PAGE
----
Hundreds of construction workers have marched across the Melbourne CBD for the past two days to protest the state’s current lockdown.
The Victorian Government has now shut down the Melbourne construction industry for two weeks, following a violent protest on Monday morning.
Protestors stormed the Construction, Forestry, Maritime, Mining, and Energy Union (CFMEU) offices to fight against recent lockdown measures introduced for public safety, as the number of Covid-19 cases continues to grow.
On Tuesday morning, the body of a Melbourne man was found at a construction site, only hours after the construction shutdown was announced.
The man’s death has supercharged the protest for a second day, as construction workers block the West Gate Freeway, screaming, “f*** the jab”.
The construction shutdown is expected to cost more than $6 billion, with a loss of $455m a day and $63m in lost wages. As the building and construction industry is the fourth largest sector in Victoria, the shutdown is expected to hit hard.
The Master Builders Association chief executive Rebecca Casson said while the shutdown was understandable considering the circumstances it was frustrating for everyone involved.
“We understand the position the Victorian government is in,” she said in a story in The Guardian.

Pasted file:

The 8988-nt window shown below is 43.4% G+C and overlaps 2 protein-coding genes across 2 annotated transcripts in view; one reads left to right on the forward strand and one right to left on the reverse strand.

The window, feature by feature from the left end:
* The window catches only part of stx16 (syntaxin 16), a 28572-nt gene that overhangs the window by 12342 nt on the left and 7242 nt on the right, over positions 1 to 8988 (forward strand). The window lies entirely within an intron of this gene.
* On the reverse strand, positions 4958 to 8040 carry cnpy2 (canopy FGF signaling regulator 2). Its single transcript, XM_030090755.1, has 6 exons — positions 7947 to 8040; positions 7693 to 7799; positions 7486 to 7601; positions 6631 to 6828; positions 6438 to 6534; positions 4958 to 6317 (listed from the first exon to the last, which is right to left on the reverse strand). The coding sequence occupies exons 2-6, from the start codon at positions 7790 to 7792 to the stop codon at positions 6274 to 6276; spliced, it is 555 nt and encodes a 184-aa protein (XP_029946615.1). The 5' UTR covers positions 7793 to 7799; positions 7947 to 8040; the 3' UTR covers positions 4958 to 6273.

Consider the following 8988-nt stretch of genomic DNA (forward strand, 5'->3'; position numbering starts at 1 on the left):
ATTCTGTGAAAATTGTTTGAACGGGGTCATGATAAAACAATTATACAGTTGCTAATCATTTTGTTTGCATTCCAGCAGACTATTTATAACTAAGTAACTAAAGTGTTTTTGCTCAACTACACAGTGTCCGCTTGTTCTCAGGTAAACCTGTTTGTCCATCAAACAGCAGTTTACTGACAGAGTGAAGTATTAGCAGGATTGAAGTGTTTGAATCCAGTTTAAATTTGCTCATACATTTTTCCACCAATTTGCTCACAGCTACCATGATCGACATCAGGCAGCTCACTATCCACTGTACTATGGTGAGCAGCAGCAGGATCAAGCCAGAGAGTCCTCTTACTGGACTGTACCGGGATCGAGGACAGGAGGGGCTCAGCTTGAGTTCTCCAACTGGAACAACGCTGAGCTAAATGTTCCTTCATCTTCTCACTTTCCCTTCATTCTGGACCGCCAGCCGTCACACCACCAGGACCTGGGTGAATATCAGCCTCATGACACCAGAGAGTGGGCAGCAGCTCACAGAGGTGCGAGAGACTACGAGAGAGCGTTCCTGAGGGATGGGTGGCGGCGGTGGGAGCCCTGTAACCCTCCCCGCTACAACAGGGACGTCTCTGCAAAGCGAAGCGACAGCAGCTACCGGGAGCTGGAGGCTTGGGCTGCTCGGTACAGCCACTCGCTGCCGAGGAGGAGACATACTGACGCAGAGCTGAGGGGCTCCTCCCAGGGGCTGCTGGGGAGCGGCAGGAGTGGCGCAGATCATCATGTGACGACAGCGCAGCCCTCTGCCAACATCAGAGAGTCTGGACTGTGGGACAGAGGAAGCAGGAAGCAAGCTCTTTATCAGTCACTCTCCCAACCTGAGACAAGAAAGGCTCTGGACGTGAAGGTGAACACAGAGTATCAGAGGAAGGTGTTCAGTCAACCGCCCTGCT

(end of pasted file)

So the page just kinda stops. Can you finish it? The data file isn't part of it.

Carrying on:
“However, we can also see the frustration that this decision brings, especially shutting down our industry one day after announcing a roadmap to Covid-normal.”
But construction isn’t the only industry which has been impacted by the lockdown and public health safety orders.
The hospitality industry is one of the most impacted industries, especially with such frequent lockdowns and mask mandates. In fact, sobering statistics reveal that the hospitality industry ended 2020 with total sales that were $240 billion below the pre-Covid-19 average.
The recent protest in Melbourne has sparked a conversation about what’s acceptable in the world of mandates and public safety orders. As the NSW government begins to consider the ‘no vax, no work’ policy, so too has Victoria, as they slowly start to implement the 80 per cent vaccinated rule, in order for restrictions to ease.
On Saturday, Council on the Ageing (COTA) Australia said residents in aged care were safer than ever after the Federal Government confirmed almost all aged care staff – 97.6 per cent and rising – had received at least one Covid jab and almost 80 per cent were fully vaccinated against the virus.